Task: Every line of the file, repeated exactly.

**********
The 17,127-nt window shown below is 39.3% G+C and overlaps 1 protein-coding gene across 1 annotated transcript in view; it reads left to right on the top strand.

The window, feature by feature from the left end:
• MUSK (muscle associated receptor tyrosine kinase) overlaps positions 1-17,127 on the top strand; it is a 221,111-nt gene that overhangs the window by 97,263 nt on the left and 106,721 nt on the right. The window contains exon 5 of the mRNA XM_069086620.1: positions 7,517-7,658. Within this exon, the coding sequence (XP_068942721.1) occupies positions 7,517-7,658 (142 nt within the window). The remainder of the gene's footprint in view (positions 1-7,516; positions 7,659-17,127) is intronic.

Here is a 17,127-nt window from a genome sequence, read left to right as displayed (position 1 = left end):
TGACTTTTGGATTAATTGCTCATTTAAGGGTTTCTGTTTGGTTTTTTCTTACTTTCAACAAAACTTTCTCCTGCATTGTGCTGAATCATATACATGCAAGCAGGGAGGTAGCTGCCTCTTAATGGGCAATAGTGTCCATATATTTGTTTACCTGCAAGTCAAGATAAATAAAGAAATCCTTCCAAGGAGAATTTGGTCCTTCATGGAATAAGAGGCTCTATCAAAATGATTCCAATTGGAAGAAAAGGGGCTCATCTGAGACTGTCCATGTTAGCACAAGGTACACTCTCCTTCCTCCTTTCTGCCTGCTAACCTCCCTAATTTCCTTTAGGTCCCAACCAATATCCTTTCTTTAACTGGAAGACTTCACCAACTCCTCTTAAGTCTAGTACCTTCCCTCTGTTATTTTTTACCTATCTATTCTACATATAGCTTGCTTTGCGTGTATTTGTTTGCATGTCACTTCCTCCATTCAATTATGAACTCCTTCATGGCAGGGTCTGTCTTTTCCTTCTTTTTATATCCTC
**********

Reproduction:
The 17,127-nt window shown below is 39.3% G+C and overlaps 1 protein-coding gene across 1 annotated transcript in view; it reads left to right on the top strand.

The window, feature by feature from the left end:
• MUSK (muscle associated receptor tyrosine kinase) overlaps positions 1-17,127 on the top strand; it is a 221,111-nt gene that overhangs the window by 97,263 nt on the left and 106,721 nt on the right. The window contains exon 5 of the mRNA XM_069086620.1: positions 7,517-7,658. Within this exon, the coding sequence (XP_068942721.1) occupies positions 7,517-7,658 (142 nt within the window). The remainder of the gene's footprint in view (positions 1-7,516; positions 7,659-17,127) is intronic.

Here is a 17,127-nt window from a genome sequence, read left to right as displayed (position 1 = left end):
TGACTTTTGGATTAATTGCTCATTTAAGGGTTTCTGTTTGGTTTTTTCTTACTTTCAACAAAACTTTCTCCTGCATTGTGCTGAATCATATACATGCAAGCAGGGAGGTAGCTGCCTCTTAATGGGCAATAGTGTCCATATATTTGTTTACCTGCAAGTCAAGATAAATAAAGAAATCCTTCCAAGGAGAATTTGGTCCTTCATGGAATAAGAGGCTCTATCAAAATGATTCCAATTGGAAGAAAAGGGGCTCATCTGAGACTGTCCATGTTAGCACAAGGTACACTCTCCTTCCTCCTTTCTGCCTGCTAACCTCCCTAATTTCCTTTAGGTCCCAACCAATATCCTTTCTTTAACTGGAAGACTTCACCAACTCCTCTTAAGTCTAGTACCTTCCCTCTGTTATTTTTTACCTATCTATTCTACATATAGCTTGCTTTGCGTGTATTTGTTTGCATGTCACTTCCTCCATTCAATTATGAACTCCTTCATGGCAGGGTCTGTCTTTTCCTTCTTTTTATATCCTC